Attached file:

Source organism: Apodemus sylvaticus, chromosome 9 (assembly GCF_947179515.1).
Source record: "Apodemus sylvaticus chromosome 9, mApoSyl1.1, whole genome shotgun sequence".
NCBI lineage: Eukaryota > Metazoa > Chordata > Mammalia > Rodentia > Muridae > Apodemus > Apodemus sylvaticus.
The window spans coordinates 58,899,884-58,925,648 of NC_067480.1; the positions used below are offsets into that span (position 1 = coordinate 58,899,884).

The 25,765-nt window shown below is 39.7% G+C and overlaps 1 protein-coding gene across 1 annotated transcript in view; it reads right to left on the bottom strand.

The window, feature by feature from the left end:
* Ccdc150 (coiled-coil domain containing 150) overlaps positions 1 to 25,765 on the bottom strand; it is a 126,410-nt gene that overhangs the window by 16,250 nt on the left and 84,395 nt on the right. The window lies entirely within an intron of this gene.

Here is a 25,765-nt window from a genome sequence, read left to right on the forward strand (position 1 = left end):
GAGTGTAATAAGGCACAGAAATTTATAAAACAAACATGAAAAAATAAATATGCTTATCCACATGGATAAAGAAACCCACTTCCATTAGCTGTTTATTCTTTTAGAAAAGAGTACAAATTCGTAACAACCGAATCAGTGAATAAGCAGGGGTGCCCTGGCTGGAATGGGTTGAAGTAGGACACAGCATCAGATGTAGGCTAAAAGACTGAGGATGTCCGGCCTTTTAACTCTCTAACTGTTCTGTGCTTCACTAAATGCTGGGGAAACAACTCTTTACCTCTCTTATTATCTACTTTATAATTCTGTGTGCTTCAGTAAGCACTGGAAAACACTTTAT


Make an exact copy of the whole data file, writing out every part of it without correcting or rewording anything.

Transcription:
Source organism: Apodemus sylvaticus, chromosome 9 (assembly GCF_947179515.1).
Source record: "Apodemus sylvaticus chromosome 9, mApoSyl1.1, whole genome shotgun sequence".
NCBI lineage: Eukaryota > Metazoa > Chordata > Mammalia > Rodentia > Muridae > Apodemus > Apodemus sylvaticus.
The window spans coordinates 58,899,884-58,925,648 of NC_067480.1; the positions used below are offsets into that span (position 1 = coordinate 58,899,884).

The 25,765-nt window shown below is 39.7% G+C and overlaps 1 protein-coding gene across 1 annotated transcript in view; it reads right to left on the bottom strand.

The window, feature by feature from the left end:
* Ccdc150 (coiled-coil domain containing 150) overlaps positions 1 to 25,765 on the bottom strand; it is a 126,410-nt gene that overhangs the window by 16,250 nt on the left and 84,395 nt on the right. The window lies entirely within an intron of this gene.

Here is a 25,765-nt window from a genome sequence, read left to right on the forward strand (position 1 = left end):
GAGTGTAATAAGGCACAGAAATTTATAAAACAAACATGAAAAAATAAATATGCTTATCCACATGGATAAAGAAACCCACTTCCATTAGCTGTTTATTCTTTTAGAAAAGAGTACAAATTCGTAACAACCGAATCAGTGAATAAGCAGGGGTGCCCTGGCTGGAATGGGTTGAAGTAGGACACAGCATCAGATGTAGGCTAAAAGACTGAGGATGTCCGGCCTTTTAACTCTCTAACTGTTCTGTGCTTCACTAAATGCTGGGGAAACAACTCTTTACCTCTCTTATTATCTACTTTATAATTCTGTGTGCTTCAGTAAGCACTGGAAAACACTTTAT